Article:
Lesson for Michael Ondaatje from Sri Lanka
written a few more columns on neo-colonial Galle Literary Festival and
their owners who provide fun and happiness for chosen ones in Galle,
perhaps using British Council funds meant for Sri Lanka's cultural
program, I want to digress and share some thoughts on what lessons some
of our local writers could offer, for example, Sri Lankan-born Canadian
novelist, the Booker Prize winning author, Michael Ondaatje.
In this week's column, I intend to look at the work of Michael
Ondaatje as a novelist and suggest that there may be lessons for him to
learn from a new brand of literati who are very capable (in their own
way) of producing at least one novel each for annual Swarna Pusthka
Samana (Golden Book Award) which some perceive as one of a life time
reward equal to Sri Lanka's Booker Prize.
This new brand of literati, though far behind Ondaatje in terms of
quality and the content of their literary productions, but light years
ahead of him, in terms of the speed of churning out fiction which is
almost closer to the proverbial speed of light.
It is pertinent to examine Michael Ondaatje's literary career to
identify how his creations have evolved and how he has achieved
universal acclaim. It is obvious that Ondaatje has developed his
impressive style of writing through sheer discipline and meticulous
These factors make Ondaatje's work universally appreciable and
contribute to their lasting value. His elegant style of writing was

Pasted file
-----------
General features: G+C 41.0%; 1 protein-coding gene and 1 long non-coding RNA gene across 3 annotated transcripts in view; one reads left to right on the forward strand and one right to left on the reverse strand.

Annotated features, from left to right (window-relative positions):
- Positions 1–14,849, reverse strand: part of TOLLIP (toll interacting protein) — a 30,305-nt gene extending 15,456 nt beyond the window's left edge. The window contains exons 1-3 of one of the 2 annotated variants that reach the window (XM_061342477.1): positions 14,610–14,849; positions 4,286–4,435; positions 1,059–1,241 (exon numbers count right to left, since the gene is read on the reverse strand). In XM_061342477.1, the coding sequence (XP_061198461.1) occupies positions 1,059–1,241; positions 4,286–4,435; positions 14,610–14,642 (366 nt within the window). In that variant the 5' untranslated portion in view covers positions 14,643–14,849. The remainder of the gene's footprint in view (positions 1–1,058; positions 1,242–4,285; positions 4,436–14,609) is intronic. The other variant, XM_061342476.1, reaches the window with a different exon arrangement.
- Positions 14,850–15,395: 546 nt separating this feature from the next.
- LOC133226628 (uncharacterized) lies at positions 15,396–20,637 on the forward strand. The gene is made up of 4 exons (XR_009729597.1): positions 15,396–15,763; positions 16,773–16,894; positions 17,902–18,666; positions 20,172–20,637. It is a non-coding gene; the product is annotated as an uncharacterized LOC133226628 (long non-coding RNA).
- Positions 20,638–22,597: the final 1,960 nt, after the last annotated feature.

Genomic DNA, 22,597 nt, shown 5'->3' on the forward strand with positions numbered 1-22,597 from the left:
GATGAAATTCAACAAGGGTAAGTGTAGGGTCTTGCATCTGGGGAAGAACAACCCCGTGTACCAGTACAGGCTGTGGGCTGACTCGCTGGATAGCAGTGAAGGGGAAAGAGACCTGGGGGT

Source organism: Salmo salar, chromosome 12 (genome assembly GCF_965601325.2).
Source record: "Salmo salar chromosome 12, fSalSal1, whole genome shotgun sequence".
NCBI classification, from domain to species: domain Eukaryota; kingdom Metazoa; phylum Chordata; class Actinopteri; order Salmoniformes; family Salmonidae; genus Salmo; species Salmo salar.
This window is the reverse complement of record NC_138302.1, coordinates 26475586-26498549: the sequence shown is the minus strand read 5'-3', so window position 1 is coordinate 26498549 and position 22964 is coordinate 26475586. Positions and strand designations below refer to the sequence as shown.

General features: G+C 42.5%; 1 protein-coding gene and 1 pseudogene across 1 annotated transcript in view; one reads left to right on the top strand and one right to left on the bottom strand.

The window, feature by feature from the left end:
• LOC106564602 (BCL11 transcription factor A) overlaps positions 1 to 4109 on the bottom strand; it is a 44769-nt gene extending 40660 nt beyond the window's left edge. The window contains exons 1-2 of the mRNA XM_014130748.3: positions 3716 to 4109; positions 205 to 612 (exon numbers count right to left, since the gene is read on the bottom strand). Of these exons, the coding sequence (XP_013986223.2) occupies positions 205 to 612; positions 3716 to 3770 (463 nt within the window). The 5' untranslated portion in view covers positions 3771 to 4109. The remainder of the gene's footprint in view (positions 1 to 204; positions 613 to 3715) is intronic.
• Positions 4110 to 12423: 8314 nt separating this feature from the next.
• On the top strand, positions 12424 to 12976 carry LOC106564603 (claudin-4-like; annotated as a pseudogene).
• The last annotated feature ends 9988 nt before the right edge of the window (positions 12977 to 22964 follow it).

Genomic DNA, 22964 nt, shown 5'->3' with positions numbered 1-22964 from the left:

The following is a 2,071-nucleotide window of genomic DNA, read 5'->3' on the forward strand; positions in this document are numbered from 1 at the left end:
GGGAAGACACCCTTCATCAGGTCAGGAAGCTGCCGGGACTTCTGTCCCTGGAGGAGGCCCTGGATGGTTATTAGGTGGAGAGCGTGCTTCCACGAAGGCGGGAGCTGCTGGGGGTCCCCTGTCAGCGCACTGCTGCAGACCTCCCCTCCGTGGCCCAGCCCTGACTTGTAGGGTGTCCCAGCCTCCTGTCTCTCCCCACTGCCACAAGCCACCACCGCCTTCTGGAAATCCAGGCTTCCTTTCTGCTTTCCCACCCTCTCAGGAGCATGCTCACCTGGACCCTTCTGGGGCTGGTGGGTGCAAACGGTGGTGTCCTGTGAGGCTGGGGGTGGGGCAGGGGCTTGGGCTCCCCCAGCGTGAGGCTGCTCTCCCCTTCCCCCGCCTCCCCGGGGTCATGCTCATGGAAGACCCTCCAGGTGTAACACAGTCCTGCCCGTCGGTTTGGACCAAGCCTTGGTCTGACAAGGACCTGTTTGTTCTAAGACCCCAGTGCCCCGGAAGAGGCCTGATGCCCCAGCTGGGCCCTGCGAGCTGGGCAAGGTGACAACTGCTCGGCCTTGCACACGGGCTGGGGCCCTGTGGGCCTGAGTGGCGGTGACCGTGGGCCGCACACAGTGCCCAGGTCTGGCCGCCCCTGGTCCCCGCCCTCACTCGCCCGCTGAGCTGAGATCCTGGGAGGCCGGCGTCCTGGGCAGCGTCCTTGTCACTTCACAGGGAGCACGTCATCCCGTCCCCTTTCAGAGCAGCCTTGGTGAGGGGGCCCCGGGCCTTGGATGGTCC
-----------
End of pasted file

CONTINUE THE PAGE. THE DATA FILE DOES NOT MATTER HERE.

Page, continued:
first observed in his very first novel, Coming Through Slaughter in 1976
and mastered in The English Patient (1992).
I would like to examine, albeit, briefly, the career of Ondaatje as a
novelist, although he has played a significant role as a poet. Coming
Through Slaughter is Ondaatje's first novel which was published in 1976
and he won Canada's First Novel Award the same year. The novel is based
on the life of the New Orleans' pioneering jazz singer, Buddy Bolden. It
covers a fictionalised version of the last months of Bolden's sanity in
1907, during which his music became more radical and his behaviour more
erratic. A secondary protagonist of the novel is the photographer E. J.
Bellocq. These historical characters are portrayed drawing on their
actual lives. However, Ondaatje departs from "facts" to explore the
central theme of the novel focusing on the relationship between
creativity and self-destruction.
The English Patient (1992) which was turned into movie by Anthony
Minghella starring Ralph Fiennes and Juliette Binoche won an Academy
Award for the best film in 1996. The novel which stands out for its
impressive narrative style is focused around four people coming together
in an abandoned bombed monastery, during the final days of World War II:
Hana, a young Canadian nurse and her horribly burned patient, nick named
English patient, a vengeful Canadian soldier named Caravaggio, and an
Indian soldier working for the British army. Their stories of the past
and the present demonstrate how lives are caught and changed by the